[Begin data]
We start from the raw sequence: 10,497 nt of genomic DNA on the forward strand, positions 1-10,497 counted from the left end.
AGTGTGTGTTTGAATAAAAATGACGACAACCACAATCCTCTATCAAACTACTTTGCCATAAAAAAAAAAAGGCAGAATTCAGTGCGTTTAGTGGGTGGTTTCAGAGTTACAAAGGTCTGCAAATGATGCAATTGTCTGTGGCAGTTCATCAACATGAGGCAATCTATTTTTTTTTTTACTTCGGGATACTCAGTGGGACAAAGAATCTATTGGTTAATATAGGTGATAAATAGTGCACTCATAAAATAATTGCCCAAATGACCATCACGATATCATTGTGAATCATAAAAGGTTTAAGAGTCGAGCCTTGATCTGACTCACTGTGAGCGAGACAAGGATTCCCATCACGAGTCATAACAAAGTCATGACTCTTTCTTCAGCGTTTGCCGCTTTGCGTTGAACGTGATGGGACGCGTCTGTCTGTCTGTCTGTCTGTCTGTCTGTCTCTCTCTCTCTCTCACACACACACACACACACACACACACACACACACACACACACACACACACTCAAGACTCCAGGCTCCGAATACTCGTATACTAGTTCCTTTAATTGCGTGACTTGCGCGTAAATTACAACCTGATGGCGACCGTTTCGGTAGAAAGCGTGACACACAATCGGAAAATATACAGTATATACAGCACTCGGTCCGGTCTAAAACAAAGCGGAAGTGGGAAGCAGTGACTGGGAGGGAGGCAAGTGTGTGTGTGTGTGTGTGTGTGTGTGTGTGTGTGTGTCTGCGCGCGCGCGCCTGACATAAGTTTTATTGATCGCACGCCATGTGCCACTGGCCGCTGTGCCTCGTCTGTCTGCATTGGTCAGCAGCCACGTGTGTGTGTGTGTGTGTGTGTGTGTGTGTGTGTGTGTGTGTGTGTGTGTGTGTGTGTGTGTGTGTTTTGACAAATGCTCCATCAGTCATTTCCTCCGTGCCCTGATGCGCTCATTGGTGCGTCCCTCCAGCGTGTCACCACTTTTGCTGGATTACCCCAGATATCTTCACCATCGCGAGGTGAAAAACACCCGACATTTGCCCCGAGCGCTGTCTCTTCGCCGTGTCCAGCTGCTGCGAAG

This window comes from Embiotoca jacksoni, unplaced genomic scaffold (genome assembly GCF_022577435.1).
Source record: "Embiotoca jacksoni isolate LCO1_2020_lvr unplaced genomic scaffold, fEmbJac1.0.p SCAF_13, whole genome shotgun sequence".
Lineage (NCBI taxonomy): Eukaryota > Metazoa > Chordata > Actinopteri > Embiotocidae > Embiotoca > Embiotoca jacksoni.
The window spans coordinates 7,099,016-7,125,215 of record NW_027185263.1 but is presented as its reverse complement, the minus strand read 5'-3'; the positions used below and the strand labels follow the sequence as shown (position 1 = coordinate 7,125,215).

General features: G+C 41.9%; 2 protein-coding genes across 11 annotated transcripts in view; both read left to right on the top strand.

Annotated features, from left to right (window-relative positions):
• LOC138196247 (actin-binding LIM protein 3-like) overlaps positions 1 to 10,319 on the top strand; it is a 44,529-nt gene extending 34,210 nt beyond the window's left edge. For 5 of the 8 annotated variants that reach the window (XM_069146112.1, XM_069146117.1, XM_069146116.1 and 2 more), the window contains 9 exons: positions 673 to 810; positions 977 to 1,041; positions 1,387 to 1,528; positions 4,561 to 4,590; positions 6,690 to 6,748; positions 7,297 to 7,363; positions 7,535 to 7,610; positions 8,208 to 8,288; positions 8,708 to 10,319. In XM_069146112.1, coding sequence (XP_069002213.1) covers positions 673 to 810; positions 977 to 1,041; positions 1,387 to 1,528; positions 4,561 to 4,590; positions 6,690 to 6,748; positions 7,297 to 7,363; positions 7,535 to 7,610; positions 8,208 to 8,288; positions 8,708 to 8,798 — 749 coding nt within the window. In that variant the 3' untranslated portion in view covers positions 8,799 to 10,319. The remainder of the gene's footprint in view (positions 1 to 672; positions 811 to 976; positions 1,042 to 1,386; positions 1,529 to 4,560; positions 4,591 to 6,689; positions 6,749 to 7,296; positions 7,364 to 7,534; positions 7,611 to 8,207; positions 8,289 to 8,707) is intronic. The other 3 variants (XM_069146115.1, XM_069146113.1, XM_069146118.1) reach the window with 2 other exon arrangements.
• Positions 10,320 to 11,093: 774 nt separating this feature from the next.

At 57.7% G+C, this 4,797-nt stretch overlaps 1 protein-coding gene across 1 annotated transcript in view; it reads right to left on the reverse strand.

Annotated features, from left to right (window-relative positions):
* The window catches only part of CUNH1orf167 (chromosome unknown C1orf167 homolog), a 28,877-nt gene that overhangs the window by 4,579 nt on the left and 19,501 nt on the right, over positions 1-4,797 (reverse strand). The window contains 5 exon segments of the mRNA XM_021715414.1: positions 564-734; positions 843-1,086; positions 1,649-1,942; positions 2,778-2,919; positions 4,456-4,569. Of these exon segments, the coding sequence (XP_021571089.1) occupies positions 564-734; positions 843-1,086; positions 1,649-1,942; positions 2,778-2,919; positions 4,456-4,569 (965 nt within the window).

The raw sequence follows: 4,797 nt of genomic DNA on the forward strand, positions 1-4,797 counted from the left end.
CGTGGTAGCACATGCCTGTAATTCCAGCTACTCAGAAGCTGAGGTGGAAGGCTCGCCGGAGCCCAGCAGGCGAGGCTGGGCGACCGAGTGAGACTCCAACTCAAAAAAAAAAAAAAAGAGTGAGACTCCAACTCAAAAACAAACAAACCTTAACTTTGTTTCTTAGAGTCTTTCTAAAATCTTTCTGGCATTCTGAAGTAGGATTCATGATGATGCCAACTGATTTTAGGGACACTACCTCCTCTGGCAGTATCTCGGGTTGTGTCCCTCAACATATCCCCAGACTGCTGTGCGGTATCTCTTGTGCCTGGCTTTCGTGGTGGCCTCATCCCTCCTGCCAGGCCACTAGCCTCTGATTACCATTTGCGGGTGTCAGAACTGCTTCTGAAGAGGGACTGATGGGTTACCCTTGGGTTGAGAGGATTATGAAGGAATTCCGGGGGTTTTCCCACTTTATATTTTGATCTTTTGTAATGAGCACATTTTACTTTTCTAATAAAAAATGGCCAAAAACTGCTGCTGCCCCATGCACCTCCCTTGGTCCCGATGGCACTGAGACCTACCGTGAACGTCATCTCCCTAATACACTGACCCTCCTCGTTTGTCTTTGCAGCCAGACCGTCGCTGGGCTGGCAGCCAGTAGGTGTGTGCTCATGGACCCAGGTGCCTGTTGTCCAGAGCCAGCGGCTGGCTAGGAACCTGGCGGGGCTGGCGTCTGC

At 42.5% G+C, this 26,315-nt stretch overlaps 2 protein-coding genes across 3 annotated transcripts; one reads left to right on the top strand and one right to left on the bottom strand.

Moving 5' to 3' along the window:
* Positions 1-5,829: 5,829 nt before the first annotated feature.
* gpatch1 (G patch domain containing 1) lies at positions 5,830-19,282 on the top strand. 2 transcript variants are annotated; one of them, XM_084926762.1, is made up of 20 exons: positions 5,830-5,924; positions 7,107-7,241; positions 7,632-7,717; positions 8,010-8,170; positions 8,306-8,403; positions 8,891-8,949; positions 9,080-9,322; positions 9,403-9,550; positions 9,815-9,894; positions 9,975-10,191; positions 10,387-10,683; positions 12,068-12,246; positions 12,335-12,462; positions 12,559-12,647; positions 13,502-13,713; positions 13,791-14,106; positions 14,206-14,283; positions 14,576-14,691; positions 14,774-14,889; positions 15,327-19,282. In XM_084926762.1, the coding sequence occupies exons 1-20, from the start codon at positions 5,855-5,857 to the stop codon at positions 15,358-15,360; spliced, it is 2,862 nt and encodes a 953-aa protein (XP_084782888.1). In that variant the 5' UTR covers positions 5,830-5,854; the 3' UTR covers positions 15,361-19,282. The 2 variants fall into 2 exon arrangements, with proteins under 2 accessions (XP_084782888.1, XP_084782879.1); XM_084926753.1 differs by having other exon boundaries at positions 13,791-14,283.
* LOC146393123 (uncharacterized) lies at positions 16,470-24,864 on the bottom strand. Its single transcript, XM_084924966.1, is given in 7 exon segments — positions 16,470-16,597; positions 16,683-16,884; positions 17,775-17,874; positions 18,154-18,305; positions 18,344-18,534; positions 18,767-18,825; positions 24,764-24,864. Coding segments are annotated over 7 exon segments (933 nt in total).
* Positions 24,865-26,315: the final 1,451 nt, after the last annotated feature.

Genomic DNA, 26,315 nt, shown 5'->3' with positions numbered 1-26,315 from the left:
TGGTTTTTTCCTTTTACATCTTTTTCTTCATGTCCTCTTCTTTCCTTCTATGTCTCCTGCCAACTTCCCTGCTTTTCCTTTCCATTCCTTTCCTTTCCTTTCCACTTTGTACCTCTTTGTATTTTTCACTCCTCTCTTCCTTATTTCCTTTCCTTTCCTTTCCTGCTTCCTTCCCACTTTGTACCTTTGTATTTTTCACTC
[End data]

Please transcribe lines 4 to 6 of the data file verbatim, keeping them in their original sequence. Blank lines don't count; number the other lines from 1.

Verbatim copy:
Source record: "Embiotoca jacksoni isolate LCO1_2020_lvr unplaced genomic scaffold, fEmbJac1.0.p SCAF_13, whole genome shotgun sequence".
Lineage (NCBI taxonomy): Eukaryota > Metazoa > Chordata > Actinopteri > Embiotocidae > Embiotoca > Embiotoca jacksoni.
The window spans coordinates 7,099,016-7,125,215 of record NW_027185263.1 but is presented as its reverse complement, the minus strand read 5'-3'; the positions used below and the strand labels follow the sequence as shown (position 1 = coordinate 7,125,215).